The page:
Which national park will join Nepal in the Final Four from the North and Central American bracket? Well, lets find out!
(4) Wyoming vs. (6) Banff and Jasper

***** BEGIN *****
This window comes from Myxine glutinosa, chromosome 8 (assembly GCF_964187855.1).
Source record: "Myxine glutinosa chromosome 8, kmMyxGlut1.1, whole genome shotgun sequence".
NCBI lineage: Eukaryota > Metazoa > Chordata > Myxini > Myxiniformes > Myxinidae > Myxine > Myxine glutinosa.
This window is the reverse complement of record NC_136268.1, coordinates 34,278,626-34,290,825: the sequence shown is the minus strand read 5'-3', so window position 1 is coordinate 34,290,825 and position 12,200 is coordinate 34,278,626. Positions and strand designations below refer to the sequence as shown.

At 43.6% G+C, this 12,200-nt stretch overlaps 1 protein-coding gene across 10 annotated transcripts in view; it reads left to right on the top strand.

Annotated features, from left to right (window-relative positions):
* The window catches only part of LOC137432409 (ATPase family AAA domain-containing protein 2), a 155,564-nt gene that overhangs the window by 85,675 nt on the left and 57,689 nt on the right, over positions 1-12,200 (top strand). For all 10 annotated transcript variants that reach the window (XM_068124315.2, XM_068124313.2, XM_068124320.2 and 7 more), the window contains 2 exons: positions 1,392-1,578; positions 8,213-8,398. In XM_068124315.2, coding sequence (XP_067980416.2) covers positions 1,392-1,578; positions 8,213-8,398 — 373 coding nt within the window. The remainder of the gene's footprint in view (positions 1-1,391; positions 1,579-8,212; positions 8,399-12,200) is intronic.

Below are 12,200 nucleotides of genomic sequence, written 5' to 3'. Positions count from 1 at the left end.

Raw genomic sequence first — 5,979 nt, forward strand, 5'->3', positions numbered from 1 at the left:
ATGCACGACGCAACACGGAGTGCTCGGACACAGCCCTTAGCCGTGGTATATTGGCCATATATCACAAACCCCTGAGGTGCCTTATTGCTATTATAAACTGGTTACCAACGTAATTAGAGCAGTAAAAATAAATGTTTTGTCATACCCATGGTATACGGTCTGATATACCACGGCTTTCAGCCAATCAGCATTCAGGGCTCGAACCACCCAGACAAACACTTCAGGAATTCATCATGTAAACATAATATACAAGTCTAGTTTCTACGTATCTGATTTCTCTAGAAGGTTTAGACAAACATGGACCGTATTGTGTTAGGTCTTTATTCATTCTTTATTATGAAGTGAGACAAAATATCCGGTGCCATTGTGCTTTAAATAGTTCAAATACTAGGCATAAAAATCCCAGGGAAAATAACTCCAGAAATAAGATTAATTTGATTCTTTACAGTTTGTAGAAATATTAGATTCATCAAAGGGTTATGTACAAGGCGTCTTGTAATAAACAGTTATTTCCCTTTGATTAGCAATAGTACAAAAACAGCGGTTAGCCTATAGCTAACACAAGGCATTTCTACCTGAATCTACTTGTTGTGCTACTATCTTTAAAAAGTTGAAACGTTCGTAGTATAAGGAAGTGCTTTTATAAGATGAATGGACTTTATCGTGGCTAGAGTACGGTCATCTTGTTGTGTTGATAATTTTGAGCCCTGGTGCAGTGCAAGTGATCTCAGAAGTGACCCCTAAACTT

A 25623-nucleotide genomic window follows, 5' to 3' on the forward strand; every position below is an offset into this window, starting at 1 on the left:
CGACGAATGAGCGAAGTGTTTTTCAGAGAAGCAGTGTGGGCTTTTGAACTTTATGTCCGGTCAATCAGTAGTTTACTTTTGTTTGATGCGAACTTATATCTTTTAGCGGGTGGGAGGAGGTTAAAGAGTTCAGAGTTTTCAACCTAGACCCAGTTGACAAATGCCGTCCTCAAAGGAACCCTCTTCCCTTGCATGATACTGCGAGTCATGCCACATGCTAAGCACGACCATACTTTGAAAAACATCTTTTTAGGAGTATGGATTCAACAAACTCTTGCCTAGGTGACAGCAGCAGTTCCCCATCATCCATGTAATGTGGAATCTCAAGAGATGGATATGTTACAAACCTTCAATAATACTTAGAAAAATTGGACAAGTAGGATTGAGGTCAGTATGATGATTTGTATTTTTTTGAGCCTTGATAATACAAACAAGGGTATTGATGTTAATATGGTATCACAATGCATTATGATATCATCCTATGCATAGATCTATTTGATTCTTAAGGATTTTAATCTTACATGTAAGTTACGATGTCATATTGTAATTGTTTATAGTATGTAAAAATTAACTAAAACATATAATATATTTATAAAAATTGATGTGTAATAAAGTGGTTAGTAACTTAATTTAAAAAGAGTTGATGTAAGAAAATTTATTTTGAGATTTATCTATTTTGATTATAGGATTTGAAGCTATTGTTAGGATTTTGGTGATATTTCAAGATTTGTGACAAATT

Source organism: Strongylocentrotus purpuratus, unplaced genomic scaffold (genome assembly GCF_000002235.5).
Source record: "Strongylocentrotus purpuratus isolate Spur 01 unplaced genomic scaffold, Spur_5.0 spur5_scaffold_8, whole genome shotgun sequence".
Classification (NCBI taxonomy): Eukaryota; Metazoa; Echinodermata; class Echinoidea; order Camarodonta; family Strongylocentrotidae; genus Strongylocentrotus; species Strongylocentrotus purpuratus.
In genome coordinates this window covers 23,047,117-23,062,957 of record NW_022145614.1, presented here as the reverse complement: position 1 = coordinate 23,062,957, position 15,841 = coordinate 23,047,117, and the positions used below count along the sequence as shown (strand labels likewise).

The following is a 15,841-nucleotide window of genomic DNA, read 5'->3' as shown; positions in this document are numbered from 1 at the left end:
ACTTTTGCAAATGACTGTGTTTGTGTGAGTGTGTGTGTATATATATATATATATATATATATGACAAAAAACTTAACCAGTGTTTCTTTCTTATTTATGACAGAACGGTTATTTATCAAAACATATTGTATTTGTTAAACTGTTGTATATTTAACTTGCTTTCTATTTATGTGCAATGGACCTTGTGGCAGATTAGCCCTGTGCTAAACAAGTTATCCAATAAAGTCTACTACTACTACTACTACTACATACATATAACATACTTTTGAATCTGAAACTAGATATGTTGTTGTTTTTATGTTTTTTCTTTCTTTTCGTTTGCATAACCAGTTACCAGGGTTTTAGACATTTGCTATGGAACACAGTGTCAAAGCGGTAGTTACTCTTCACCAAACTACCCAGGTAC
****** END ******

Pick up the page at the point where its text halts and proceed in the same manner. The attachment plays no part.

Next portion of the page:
In a final for the ages, Canada’s first National Parks go up against America’s first National Park. To be fair, the game will be played on a neutral ground, namely, Mexico’s first National park, El Chico. In an unexpected twist, the Canadian Minister of Tourism met with the American Minister of Tourism before the match and the two decided to make this a one-on-one game of HORSE between the state teams stars. As such, Yellowstone would represent Wyoming and Banff would represent the Canadian Rockies. For those unfamiliar with the game of HORSE, it is a popular form of ‘trick’ basketball, whereby one player does some form of feat as a challenge, to which the other player must duplicate. For instance, the first player may shoot a 1 handed blind free throw, and if it is made, the next player must duplicate it, or that player will receive a letter of the word HORSE. The first to get all 5 letters is the loser. As it turned out, this made for a very exciting and surreal game between the two titans of the outdoors. Yellowstone started by placing the ball on Old Faithful and having it thrown into the basket. Banff, although with her hot springs, had nothing to reply with, naturally. An H to Banff. Next up Banff tried a double tomahawk slam, throwing Mt Rundle – over 9,000 feet - to the basket to bring down the backboards. Of course, Banff must have forgotten who its opponent was, as Yellowstone simply threw Eagle Peak at over 11,000 feet, to slam it down. And thus went the game. Yellowstone simply sat there and repeated the slogan, “anything you can do, I can do better”, incessantly goading on Banff. When Banff decided to throw its grizzly bear charge at the basket, Yellowstone simply responded with its own form of the grizzly charge. The letters began to pile up against Banff, as sad Canadians, so proud of their park, looked on. Yellowstone threw waterfall slams after waterfall slams at Banff, thus piling on the letters, until the score was HORS for Banff and H for Yellowstone (the sole move that Banff could pull off was the totem pole pump, whereby various animals piled on to one another and did a flying 360 to dunk. Yellowstone, already way ahead, chose not to risk such a move with its endangered species). The final move that sealed the deal for Yellowstone was the buffalo water gap jump – similar in detail to leap frog but involving buffaloes, the move transcended animal movement and resulting in a cacophonous wailing of victory. Yellowstone remained the king of North American tourism destination and moves on to the final four, to be joined next by the exciting South American/African/Antartica bracket winner!